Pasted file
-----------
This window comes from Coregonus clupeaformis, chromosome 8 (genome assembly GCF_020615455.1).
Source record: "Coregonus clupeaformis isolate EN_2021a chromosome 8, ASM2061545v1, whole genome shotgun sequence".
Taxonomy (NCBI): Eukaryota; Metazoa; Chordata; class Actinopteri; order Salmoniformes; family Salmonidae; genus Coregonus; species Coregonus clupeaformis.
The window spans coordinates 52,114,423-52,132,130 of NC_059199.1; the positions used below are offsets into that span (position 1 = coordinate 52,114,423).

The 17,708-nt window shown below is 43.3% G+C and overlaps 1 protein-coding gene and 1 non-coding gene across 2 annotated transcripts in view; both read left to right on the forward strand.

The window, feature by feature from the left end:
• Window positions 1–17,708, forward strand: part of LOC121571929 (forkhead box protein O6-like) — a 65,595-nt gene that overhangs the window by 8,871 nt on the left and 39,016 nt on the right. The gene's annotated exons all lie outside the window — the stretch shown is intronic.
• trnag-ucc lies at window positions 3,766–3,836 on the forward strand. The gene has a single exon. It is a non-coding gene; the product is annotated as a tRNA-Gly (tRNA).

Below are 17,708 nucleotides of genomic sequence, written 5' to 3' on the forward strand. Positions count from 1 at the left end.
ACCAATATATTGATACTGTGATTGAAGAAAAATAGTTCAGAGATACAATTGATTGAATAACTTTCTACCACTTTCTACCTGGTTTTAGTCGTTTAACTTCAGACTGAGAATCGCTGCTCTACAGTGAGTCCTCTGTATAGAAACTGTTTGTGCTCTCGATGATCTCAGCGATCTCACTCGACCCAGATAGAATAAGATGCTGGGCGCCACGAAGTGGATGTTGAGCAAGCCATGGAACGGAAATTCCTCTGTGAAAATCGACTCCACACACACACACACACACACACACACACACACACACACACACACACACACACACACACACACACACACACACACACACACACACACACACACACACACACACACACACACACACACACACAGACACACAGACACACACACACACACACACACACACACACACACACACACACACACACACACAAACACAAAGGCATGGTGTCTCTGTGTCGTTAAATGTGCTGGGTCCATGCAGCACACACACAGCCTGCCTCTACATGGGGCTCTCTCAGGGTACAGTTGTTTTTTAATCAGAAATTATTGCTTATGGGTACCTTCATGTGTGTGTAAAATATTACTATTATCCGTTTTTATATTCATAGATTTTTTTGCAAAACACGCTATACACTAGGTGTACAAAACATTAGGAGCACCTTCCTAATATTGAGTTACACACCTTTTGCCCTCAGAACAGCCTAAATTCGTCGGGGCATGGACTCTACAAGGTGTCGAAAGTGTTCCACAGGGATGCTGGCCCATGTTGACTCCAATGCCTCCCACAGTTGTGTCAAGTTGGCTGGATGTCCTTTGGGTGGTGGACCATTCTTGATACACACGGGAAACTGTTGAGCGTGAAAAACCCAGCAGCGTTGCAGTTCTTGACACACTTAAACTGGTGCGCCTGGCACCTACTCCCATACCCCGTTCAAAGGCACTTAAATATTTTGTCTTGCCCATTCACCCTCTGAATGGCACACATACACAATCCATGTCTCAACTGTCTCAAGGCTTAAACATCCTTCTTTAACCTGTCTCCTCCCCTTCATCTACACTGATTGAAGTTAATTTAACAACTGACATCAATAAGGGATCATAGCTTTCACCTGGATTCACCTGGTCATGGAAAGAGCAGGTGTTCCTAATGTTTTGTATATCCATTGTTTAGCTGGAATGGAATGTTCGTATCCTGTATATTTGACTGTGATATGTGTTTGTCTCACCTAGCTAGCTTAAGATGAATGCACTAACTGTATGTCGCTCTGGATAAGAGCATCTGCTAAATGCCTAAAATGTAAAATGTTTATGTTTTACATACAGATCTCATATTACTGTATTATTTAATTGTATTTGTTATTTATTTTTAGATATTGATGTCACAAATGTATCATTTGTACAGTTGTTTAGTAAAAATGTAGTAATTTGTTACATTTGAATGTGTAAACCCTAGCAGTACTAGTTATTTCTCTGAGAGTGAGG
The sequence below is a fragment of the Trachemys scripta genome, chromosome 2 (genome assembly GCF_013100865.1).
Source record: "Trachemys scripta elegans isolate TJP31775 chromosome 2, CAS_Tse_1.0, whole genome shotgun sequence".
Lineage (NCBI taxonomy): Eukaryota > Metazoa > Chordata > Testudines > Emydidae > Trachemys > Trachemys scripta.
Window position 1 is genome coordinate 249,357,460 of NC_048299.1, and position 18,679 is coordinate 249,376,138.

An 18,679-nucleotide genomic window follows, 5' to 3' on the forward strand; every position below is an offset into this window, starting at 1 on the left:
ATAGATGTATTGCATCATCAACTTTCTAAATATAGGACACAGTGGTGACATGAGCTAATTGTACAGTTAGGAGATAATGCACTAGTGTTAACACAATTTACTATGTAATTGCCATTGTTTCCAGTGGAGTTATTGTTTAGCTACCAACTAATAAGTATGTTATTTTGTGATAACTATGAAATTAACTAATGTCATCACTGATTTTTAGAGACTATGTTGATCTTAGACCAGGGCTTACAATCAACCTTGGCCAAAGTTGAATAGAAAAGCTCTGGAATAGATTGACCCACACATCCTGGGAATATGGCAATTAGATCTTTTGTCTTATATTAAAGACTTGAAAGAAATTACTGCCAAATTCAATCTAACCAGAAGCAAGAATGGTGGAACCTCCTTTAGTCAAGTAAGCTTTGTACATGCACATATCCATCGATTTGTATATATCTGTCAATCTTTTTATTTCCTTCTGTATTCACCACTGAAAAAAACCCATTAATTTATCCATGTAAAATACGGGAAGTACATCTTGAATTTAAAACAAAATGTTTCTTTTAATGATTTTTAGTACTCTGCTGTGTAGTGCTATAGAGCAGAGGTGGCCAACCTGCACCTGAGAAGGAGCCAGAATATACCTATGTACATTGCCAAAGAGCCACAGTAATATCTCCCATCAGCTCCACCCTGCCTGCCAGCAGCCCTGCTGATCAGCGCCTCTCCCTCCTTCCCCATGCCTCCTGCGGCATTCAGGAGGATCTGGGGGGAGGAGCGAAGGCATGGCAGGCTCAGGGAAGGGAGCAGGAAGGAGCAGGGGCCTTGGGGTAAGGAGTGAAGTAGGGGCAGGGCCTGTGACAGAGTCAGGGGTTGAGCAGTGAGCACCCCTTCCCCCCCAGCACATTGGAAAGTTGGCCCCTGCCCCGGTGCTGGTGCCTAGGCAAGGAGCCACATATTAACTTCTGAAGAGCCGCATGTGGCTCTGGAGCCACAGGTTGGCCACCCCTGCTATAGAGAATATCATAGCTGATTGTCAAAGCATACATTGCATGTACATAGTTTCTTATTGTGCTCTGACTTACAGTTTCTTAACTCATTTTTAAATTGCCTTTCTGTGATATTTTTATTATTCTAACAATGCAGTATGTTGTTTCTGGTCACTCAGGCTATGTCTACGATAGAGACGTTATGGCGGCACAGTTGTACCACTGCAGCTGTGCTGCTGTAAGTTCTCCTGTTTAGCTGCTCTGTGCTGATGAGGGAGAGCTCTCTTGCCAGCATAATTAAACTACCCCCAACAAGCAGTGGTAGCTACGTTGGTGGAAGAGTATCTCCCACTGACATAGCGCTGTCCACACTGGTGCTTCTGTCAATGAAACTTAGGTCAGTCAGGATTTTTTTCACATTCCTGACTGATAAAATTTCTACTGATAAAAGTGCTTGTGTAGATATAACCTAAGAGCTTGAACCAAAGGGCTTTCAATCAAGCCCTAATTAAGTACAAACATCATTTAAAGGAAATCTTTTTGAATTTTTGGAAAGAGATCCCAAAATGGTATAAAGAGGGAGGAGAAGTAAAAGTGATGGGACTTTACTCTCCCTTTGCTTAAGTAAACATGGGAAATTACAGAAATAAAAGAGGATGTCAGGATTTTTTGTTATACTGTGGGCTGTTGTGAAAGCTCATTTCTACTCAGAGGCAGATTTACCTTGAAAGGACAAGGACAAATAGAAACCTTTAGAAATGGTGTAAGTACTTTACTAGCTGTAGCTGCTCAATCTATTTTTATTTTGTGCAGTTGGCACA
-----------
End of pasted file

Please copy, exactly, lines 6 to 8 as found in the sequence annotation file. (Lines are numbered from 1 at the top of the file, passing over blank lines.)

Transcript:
The window, feature by feature from the left end:
• Window positions 1–17,708, forward strand: part of LOC121571929 (forkhead box protein O6-like) — a 65,595-nt gene that overhangs the window by 8,871 nt on the left and 39,016 nt on the right. The gene's annotated exons all lie outside the window — the stretch shown is intronic.
• trnag-ucc lies at window positions 3,766–3,836 on the forward strand. The gene has a single exon. It is a non-coding gene; the product is annotated as a tRNA-Gly (tRNA).